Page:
The Journey to Sleep Despite Middle’s Reflux

Oh geez.  It’s been a month since I posted anything.

Why, you ask?

Sleep deprivation.  That is why.

Thankfully that all seems to be turning around.  Last weekend Baby Middle turned 6 months old.  We gave him a few teaspoons of avocado as his very first food.  To my delight, he actually slept for 7 consecutive hours that night!  He has been pretty consistent with those long stretches of sleep ever since then.  It’s been absolutely amazing!

I wanted to talk a little bit about what’s been going on with him for two reasons.  The first reason is because I just want to remember, and I know I’ll forget by the time he’s older!  Isn’t it c-r-a-z-y how quickly we moms forget things?  Things that we swear we will never forget, we do.  I’m so guilty of that!

Anyway, the second reason is just to empathize with other moms who may be having a tough time getting rest.  I feel your pain.

Baby Middle was such a challenge.  I began to worry when he was about 6 weeks old that he wasn’t sleeping well.  By that time you can usually expect to see some good long stretches, at least on some nights.  His sleep was getting worse, not better, and by 3 months I was really becoming frustrated.  When he turned 4 months old, I was beginning to truly unravel, and by 5 months I would say I was pretty close to feeling downright depressed.  Sleep deprivation can really take a toll on a family.  I can say that in my 5 months of being exhausted, it affected every area of my life.  I barely had the energy to take care of my baby, therefore everything else fell to the wayside.  It took a toll on my body, the way I parented my other child, my marriage, etc.  I had a part time job that I completely quit.  I didn’t even respond to any work related calls or emails during that 6 months.  It was just plain hard.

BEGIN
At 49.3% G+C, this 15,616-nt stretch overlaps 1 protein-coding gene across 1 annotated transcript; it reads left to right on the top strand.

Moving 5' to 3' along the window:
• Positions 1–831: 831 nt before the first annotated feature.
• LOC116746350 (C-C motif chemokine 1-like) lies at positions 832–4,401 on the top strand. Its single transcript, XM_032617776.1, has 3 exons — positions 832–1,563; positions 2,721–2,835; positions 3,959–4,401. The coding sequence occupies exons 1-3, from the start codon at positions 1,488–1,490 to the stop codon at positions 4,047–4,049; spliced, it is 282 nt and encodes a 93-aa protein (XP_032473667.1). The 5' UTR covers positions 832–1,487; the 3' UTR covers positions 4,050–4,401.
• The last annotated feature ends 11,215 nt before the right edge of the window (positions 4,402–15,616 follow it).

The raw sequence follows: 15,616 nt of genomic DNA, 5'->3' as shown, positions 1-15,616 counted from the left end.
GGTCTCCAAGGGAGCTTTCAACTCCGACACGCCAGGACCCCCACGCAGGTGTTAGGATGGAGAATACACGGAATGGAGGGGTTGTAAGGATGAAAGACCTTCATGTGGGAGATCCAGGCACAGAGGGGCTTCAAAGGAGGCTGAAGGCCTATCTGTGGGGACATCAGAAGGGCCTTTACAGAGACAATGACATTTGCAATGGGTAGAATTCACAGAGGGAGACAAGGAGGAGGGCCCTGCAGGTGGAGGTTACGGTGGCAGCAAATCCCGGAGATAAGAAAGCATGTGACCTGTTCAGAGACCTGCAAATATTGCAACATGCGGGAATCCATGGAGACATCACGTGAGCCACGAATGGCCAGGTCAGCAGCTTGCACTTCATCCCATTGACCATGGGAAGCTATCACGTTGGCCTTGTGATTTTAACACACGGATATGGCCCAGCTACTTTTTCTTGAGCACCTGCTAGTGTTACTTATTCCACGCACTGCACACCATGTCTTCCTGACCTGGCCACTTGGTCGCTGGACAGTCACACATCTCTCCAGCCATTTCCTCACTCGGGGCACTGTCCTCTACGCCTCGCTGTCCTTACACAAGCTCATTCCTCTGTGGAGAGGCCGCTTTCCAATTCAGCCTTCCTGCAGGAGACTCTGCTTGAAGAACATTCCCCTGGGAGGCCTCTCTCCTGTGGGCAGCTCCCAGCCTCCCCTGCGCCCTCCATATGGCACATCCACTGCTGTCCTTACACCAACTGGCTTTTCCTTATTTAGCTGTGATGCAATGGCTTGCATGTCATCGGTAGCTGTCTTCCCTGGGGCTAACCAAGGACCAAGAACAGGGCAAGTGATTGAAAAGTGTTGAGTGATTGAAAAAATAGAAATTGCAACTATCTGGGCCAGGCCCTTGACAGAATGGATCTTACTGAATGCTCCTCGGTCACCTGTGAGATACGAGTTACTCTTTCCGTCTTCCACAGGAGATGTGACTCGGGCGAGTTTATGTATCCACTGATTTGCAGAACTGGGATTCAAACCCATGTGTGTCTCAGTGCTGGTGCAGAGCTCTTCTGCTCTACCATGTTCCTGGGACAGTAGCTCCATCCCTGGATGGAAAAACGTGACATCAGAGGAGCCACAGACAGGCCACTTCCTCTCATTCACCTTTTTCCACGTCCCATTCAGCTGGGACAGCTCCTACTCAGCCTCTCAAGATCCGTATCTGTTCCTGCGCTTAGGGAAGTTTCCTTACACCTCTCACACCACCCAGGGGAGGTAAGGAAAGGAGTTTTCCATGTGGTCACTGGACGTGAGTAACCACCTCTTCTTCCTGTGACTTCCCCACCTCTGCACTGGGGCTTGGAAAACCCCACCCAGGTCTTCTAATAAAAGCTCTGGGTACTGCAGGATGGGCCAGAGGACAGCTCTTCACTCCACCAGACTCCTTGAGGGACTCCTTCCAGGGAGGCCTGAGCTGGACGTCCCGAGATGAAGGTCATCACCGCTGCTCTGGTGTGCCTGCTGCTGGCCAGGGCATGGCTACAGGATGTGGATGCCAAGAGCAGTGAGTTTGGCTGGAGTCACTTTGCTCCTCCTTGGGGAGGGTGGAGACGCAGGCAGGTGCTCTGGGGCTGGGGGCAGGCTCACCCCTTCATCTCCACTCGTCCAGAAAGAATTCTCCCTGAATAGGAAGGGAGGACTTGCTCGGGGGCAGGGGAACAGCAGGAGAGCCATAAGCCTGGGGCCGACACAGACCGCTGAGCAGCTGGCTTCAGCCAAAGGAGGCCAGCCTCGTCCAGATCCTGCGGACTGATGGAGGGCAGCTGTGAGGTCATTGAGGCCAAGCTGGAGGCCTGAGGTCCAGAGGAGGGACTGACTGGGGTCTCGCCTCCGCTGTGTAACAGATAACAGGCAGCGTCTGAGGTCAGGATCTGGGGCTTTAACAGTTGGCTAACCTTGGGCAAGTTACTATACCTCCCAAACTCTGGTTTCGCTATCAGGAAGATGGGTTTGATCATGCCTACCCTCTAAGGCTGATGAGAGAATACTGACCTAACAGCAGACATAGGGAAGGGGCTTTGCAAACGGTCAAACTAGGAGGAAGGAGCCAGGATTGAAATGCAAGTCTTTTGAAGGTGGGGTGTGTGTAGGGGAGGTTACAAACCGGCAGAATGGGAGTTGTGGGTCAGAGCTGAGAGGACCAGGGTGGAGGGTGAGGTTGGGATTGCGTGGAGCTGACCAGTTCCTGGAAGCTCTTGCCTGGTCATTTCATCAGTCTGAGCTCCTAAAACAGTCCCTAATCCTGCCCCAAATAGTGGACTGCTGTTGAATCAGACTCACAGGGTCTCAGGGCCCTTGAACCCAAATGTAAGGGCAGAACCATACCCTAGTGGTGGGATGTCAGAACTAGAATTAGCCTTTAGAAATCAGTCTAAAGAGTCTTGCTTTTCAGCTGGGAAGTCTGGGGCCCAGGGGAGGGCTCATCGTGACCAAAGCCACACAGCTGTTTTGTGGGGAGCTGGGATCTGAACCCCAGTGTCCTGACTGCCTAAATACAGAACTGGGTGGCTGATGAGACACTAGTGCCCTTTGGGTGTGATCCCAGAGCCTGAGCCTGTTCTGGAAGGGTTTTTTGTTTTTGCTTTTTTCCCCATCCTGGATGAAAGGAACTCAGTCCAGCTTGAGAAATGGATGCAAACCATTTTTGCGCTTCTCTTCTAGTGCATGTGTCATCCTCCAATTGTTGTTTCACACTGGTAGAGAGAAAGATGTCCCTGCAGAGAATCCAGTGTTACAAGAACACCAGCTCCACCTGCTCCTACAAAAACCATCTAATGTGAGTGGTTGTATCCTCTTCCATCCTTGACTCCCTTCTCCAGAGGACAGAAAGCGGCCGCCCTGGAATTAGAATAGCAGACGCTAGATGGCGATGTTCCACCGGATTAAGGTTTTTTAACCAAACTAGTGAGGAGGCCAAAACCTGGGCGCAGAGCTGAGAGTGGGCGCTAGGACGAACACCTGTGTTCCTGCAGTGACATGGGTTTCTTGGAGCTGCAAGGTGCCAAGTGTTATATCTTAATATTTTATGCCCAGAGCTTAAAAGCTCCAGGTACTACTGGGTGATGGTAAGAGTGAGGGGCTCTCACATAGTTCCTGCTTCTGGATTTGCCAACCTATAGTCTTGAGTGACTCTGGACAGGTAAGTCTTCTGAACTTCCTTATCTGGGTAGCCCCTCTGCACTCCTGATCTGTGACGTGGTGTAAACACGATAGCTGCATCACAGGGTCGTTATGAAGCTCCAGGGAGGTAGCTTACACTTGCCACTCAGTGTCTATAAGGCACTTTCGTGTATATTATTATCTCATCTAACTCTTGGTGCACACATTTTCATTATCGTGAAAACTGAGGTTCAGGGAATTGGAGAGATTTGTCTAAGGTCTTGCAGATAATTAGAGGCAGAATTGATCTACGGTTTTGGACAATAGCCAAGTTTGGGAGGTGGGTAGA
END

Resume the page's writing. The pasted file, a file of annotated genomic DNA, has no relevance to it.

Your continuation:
Of course there are a million reasons why a baby may not sleep well.  Maybe his parents aren’t proactive about helping him learn the skill of sleeping.  Maybe he doesn’t have a good place to sleep.  The schedule could be off.  He might be hungry.  Cold.  Hot.  It may be too light in his nursery.  He may need to swaddled.  Unswaddled.   Or he could be uncomfortable.  Maybe he’s gassy.  Maybe he has reflux.  Maybe it’s his ears.

Again, the possibilities are endless.  Middle was a loose cannon.  He was just such a fussy baby, and so often it seemed that the only way to calm him down was to lie down and nurse him in a dark room.  It became obvious right away that a schedule was not going to solve our problems.  Initially I tried a lot of gentle sleep training methods, such as standing next to his crib and talking softly to him and patting him while he tried to go to sleep.  There were many nights where I would let him lie swaddled next to me and return his pacifier dozens and dozens of times in the pitch black dark.  He would grunt, snort, cough, and cry, but he rarely slept.  There were nights that I would become so frustrated that I would just let him cry.  It rarely worked, and eventually I would be so frazzled and guilt-ridden that I would return to him and take it from the top.  At 3 months I called a sleep consultant.  She (we’ll call her Nancy) advised me to put him back in his swing until he was 4 months old.  Nancy also gave me a flexible feeding and nap schedule, and told me to follow it as closely as I could.